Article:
Nov. 2, 2001
NEW YORK -- How can you start a World Series game and be an afterthought? Just ask Mike Mussina. The Yankees starter gave a good effort on Thursday night, but he ended up being forgotten. That's perfectly understandable, though, when you consider the incredible comeback that his team composed.
After the game, in his session with the media, Mussina was never asked about his pitching performance. Instead, he only answered questions about Scott Brosius and his ninth-inning game-tying home run.
"You go from being very dejected," Mussina said, "And all of a sudden you're right back in the game."
Well, figuratively speaking, at least. Mussina exited the game in the eighth inning, and he was sitting in the dugout when Brosius went deep. That homer took Mussina out of the line score, taking him off the hook as the potential losing pitcher.
How did he get in that position? Mussina allowed only five hits, but two of them were solo homers. Those crucial shots by Steve Finley and Rod Barajas represented the game's only runs -- until Brosius took care of business.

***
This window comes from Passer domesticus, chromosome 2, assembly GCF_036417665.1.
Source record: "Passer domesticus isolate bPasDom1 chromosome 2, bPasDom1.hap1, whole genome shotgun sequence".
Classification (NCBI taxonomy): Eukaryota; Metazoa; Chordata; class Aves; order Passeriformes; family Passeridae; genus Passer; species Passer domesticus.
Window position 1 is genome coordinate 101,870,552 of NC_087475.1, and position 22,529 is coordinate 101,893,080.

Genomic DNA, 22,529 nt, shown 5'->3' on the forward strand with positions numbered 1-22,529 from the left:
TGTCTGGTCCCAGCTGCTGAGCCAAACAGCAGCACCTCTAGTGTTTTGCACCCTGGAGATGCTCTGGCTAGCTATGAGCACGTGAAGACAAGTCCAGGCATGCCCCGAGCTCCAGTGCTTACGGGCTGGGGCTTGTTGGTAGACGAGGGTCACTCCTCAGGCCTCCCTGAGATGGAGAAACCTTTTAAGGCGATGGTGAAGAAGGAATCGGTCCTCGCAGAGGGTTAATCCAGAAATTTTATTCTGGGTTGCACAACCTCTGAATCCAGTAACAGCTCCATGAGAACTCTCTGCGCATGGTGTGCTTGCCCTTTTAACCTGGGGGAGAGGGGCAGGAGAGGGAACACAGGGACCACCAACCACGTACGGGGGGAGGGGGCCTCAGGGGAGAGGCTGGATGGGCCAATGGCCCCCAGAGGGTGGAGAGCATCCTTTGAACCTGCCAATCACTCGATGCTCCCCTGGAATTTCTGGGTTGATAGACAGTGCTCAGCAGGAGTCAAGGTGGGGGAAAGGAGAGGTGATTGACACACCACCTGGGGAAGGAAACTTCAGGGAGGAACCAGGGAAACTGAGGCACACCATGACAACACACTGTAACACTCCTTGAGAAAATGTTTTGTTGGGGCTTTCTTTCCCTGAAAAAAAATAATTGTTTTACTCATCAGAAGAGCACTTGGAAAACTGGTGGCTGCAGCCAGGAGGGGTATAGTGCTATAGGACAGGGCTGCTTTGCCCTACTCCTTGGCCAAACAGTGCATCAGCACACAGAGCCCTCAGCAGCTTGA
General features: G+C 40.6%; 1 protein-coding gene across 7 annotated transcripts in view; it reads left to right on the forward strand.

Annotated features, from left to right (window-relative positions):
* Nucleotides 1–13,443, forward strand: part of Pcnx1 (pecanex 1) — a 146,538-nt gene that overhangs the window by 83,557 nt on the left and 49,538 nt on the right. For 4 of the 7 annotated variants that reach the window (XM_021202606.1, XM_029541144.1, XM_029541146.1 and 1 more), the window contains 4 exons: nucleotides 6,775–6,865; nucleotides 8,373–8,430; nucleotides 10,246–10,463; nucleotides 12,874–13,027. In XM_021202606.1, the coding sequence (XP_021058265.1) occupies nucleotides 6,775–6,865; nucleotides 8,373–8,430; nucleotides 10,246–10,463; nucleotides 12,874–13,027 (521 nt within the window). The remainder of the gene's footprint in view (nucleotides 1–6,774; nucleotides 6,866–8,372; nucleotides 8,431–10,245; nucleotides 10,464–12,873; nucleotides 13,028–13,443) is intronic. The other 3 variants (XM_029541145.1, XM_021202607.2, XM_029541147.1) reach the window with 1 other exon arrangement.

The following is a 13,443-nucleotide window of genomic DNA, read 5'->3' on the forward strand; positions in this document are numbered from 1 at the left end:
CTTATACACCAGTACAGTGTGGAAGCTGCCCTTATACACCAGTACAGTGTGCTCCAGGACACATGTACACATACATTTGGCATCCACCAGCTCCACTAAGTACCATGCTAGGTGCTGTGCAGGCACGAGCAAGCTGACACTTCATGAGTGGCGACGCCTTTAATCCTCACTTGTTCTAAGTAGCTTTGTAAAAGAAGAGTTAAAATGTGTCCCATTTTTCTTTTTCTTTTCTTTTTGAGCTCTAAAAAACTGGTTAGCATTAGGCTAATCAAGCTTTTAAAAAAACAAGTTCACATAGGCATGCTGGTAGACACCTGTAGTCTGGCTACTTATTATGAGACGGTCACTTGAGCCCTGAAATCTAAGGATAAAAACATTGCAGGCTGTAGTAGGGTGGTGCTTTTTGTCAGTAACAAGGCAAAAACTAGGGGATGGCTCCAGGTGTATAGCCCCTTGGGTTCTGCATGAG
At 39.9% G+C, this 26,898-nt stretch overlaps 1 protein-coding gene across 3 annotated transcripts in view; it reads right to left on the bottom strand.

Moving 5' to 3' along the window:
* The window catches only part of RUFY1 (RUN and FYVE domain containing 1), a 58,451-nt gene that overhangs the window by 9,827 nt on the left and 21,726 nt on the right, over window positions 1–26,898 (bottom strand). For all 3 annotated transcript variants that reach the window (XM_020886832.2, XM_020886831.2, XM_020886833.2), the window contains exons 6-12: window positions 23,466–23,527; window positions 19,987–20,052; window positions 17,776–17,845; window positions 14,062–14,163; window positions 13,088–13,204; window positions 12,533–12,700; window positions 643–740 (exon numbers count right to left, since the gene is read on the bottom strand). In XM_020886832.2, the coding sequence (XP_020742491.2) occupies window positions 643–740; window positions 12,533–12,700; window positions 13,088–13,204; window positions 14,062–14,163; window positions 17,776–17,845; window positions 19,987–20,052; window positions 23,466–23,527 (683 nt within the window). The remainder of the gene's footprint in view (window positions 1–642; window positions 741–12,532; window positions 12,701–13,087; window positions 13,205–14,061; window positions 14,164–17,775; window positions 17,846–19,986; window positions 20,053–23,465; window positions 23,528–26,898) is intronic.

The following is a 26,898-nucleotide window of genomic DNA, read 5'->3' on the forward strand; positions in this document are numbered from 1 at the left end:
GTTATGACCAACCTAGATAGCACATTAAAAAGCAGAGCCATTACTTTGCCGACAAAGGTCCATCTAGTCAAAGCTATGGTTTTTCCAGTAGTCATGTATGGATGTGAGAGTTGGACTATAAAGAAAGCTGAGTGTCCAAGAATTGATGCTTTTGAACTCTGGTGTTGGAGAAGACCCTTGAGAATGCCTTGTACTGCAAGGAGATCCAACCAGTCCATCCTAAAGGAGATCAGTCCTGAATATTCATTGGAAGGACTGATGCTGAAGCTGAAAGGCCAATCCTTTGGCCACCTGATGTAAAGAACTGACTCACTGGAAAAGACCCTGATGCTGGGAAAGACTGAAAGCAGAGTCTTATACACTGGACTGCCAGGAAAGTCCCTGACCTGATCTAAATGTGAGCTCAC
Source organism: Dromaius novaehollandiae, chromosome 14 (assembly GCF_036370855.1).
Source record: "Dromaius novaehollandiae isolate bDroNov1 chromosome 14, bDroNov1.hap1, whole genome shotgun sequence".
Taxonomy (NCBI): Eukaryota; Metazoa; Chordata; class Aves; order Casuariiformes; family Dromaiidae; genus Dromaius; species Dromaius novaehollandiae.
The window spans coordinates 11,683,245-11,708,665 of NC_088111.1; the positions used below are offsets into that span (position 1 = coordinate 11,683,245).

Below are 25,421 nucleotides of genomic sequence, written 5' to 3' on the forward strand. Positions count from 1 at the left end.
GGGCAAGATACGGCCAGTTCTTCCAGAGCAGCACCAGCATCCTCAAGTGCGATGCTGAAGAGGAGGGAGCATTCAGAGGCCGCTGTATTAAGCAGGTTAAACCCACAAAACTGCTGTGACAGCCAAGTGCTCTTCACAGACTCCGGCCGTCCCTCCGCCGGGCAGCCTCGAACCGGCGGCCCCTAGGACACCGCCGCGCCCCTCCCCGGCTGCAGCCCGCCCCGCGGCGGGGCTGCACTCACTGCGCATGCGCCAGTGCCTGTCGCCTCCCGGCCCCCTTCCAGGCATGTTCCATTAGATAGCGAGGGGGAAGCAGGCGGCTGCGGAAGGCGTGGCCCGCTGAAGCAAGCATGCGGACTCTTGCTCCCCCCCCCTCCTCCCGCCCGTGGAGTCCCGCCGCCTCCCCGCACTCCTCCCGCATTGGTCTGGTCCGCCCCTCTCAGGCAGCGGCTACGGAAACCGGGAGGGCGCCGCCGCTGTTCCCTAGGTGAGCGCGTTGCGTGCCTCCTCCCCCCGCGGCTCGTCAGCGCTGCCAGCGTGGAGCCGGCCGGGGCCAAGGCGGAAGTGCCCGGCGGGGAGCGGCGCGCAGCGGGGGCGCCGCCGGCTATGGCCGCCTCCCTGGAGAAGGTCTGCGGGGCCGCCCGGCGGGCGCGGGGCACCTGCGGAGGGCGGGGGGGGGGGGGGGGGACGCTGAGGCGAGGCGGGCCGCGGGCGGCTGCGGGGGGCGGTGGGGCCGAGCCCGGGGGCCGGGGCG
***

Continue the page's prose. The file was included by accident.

Over the course of his evening, the Moose struck out 10 batters, and then he handed the ball to Ramiro Mendoza in the ninth inning. After that, he watched the rest of the story unfold, getting as wrapped up in the game as everyone else.
"I got dressed and went back out in the dugout for the last three innings of the game," Mussina said. "You just have to be there. It's the World Series."
Of course, this is Mussina's first trip to the Fall Classic, but he's been watching New York's incredible composure for more than a decade. What is his perspective on it, and how does he feel to be a part of it now?
"I know I'm a lot grayer than I was two days ago," he joked.
"These guys, for some reason, believe that they can come back no matter what the situation," Mussina said. "They have done it so many times, and the more it happens the more they feed off that."
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